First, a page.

Archive for September 7, 2020

Conrad Veidt: The Sound Years. Part 1 – The Last Company/Die letzte Kompagnie 1930

Posted in FILM with tags , , , , , , , , on September 7, 2020 by dcairns

Hello. I’m Fiona Watson, Mrs Shadowplay, and I’m back to carry out my threat to review Conrad Veidt’s sound career, in chronological order, or at least, the order listed on the IMDB. Because there’s far more to him than the kohl-smeared, expressionist flailer of the Silent Era.

Unfortunately, I can’t review Land Without Women/Das Land ohne Frauen 1929, Connie’s (and Germany’s) very first sound film because it’s currently lost, as much of Connie’s output is. Could someone start making a REAL effort to find this stuff please? Apparently one of his ‘lost’ films, Storm Over Asia/Tempête sur l’Asie 1938, isn’t ‘lost’ at all, it’s just sitting in an archive. What bloody use is that?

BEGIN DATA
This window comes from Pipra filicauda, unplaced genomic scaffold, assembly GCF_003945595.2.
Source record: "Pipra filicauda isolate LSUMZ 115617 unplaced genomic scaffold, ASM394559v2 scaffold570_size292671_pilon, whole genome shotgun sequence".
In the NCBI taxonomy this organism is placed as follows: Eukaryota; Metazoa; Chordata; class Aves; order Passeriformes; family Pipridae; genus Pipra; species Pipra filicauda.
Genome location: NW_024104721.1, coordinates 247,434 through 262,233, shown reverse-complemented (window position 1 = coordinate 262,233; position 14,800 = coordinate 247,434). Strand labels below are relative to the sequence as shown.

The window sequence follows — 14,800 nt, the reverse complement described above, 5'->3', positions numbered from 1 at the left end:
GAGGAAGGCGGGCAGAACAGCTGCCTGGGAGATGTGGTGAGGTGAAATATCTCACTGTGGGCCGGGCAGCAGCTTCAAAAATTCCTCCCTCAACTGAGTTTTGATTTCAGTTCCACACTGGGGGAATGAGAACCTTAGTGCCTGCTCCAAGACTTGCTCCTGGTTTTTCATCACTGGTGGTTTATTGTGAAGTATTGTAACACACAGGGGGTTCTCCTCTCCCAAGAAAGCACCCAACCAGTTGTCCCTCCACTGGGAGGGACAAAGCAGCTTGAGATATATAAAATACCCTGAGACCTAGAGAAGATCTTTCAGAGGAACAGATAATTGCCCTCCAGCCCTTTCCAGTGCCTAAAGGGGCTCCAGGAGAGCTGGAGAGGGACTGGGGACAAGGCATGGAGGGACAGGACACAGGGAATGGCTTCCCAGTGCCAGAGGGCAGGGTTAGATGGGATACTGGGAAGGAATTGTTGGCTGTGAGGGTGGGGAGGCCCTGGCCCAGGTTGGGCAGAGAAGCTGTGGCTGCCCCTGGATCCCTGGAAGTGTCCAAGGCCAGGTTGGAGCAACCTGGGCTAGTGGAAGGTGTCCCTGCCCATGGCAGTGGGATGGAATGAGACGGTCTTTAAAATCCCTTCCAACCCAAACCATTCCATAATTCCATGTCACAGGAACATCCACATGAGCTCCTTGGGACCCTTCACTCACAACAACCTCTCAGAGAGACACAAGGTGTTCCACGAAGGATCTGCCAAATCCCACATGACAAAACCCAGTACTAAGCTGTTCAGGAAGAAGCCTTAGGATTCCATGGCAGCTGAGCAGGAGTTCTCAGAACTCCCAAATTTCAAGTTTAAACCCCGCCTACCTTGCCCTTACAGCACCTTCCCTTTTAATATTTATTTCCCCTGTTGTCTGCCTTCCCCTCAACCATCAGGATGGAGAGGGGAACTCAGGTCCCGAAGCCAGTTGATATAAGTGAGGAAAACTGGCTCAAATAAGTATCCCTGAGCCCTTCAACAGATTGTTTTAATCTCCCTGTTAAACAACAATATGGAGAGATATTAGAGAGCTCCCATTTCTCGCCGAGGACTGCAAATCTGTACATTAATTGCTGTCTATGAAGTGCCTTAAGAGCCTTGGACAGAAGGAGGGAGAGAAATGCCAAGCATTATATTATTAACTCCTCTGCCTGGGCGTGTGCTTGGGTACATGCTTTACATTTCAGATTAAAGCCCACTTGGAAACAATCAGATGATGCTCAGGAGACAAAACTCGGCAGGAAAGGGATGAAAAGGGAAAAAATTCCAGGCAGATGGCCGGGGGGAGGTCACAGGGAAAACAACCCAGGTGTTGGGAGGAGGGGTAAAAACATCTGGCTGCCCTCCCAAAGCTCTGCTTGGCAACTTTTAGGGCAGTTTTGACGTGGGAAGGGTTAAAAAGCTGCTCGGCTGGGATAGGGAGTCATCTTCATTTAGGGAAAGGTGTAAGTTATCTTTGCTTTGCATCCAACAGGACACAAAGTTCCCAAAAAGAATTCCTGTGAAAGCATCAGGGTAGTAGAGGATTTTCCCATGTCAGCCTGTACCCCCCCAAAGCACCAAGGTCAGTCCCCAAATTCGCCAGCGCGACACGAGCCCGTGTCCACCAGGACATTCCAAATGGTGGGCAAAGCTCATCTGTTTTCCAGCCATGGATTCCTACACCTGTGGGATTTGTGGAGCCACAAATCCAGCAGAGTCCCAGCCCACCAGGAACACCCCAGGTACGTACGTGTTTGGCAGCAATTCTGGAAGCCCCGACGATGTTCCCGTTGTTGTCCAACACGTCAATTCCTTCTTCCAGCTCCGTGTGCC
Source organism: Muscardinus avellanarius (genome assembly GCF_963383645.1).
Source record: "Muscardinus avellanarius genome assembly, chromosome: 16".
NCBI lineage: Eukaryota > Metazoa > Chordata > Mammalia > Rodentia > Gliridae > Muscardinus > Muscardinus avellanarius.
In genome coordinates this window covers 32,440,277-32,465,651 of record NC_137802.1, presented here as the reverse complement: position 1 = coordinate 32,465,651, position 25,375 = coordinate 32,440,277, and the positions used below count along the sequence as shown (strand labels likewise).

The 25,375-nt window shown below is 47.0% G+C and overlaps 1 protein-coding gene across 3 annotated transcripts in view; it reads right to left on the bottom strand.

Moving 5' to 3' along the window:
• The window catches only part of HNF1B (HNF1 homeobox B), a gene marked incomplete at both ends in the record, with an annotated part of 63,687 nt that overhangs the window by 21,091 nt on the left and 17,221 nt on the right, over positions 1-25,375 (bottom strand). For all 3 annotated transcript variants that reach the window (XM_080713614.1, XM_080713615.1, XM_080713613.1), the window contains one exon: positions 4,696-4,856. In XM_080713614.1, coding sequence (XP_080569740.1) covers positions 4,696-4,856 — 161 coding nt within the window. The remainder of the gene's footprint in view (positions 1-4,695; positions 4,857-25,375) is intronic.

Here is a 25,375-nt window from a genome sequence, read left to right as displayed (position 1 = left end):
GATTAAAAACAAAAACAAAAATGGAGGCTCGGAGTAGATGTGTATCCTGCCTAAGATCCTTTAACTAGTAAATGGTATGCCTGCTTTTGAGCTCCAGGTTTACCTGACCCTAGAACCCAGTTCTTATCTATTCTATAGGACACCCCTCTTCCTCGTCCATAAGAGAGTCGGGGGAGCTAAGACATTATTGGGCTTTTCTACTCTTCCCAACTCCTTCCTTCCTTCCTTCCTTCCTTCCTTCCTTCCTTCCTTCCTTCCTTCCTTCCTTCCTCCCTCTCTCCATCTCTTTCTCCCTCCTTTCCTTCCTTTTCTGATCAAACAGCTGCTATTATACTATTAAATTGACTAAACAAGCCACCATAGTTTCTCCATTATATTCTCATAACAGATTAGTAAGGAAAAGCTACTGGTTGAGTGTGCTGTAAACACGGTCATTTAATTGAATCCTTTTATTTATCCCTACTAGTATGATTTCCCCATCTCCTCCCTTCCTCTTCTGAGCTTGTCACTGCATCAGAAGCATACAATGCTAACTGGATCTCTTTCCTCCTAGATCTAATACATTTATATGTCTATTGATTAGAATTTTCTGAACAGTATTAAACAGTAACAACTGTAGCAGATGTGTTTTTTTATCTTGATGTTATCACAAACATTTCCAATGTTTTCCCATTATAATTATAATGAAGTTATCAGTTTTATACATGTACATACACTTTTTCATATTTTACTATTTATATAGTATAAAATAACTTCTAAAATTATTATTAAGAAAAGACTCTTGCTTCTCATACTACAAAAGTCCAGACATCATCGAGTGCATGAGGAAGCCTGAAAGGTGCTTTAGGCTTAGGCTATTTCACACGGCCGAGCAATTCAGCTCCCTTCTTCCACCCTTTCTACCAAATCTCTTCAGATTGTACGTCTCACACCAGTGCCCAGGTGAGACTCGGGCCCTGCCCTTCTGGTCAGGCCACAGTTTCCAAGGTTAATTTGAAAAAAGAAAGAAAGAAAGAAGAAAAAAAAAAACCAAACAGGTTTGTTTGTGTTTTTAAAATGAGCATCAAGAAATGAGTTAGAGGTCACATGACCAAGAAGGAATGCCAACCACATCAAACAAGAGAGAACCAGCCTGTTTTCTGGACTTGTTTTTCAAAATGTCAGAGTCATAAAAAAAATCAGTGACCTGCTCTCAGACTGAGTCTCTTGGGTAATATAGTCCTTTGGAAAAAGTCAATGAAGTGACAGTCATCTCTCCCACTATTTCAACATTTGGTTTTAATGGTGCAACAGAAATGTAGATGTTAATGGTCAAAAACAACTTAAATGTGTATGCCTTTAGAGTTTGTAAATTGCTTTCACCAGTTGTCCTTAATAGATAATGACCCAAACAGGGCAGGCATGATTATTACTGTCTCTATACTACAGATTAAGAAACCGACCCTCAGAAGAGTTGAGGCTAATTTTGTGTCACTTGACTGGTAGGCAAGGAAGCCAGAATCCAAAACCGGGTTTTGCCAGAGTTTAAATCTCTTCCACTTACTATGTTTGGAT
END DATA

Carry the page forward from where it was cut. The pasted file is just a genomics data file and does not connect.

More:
Synopsis – in the early 19th century during the Napoleonic war, thirteen men of an army detachment are left alive after a battle. They decamp to a nearby windmill where they find a family. The young daughter, Dora (Karin Evans), becomes emotionally attached to Captain Burk (Veidt) as they resolve to take a last stand against the enemy in what is essentially a suicide mission. The family flee but Dora sneaks back to be with her beloved Captain.